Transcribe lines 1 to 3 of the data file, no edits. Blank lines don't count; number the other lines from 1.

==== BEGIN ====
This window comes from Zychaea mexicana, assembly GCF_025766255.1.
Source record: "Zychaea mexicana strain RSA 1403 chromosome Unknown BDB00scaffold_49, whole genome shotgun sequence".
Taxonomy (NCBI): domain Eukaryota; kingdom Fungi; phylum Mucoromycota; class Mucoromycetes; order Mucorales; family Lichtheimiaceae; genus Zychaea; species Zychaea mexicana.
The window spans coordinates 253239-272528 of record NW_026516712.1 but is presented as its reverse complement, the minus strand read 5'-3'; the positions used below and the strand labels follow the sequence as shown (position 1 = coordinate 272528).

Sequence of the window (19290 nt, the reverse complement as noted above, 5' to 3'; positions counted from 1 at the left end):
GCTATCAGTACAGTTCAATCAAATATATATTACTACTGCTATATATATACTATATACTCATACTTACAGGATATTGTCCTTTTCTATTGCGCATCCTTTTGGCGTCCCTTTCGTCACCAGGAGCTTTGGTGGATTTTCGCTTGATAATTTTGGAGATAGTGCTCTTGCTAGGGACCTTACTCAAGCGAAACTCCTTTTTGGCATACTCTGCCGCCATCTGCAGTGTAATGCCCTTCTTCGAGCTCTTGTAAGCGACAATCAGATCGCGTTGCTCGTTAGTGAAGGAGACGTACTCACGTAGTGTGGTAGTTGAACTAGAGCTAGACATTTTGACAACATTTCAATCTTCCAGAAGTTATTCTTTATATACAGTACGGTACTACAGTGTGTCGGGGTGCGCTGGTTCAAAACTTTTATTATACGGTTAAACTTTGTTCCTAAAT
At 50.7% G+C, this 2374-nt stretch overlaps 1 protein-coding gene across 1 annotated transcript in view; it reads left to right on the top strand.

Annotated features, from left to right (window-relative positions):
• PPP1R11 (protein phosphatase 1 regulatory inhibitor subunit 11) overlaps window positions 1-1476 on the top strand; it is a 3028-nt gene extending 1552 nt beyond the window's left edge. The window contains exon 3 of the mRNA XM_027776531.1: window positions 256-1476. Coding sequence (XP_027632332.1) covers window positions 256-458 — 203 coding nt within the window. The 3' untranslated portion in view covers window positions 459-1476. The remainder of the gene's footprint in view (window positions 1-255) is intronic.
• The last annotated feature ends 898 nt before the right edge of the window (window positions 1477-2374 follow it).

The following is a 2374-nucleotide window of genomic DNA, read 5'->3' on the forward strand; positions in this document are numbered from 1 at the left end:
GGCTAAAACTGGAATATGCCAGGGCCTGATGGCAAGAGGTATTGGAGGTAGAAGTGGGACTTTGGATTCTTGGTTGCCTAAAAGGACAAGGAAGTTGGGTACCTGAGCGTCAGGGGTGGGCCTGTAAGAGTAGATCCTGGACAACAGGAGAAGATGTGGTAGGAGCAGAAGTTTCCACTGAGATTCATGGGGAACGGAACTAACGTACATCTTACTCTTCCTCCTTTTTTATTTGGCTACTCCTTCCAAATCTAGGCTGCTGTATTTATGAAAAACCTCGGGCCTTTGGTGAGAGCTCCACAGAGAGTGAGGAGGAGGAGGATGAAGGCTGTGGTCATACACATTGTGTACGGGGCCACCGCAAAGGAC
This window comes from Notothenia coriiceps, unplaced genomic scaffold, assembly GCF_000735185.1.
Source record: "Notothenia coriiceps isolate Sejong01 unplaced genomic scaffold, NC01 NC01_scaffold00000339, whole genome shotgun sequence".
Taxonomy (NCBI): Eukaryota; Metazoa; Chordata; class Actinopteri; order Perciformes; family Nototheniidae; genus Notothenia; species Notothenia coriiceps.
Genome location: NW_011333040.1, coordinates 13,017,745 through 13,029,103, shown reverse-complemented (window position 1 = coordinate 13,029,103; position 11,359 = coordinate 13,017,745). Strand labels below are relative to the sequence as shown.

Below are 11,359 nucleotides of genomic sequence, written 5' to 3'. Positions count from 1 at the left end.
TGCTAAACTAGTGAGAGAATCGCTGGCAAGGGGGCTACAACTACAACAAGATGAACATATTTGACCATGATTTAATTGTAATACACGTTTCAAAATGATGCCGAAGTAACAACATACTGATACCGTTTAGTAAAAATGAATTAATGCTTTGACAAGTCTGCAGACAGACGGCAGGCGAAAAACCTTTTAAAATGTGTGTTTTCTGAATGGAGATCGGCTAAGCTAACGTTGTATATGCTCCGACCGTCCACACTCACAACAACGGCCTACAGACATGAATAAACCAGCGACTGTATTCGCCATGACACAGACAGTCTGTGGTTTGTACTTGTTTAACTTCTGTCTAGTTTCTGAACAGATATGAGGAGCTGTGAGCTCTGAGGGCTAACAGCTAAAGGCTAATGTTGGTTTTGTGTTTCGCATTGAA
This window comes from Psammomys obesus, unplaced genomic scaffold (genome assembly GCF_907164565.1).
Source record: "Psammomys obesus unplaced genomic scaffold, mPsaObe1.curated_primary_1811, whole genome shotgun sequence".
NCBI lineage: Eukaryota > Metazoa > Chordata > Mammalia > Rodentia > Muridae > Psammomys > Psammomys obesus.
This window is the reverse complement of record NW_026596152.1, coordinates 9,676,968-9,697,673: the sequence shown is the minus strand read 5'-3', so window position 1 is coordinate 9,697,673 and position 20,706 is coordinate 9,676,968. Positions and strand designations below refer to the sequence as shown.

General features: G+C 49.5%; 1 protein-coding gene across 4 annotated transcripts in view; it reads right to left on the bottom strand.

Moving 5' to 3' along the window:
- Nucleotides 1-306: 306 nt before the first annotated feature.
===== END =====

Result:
This window comes from Zychaea mexicana, assembly GCF_025766255.1.
Source record: "Zychaea mexicana strain RSA 1403 chromosome Unknown BDB00scaffold_49, whole genome shotgun sequence".
Taxonomy (NCBI): domain Eukaryota; kingdom Fungi; phylum Mucoromycota; class Mucoromycetes; order Mucorales; family Lichtheimiaceae; genus Zychaea; species Zychaea mexicana.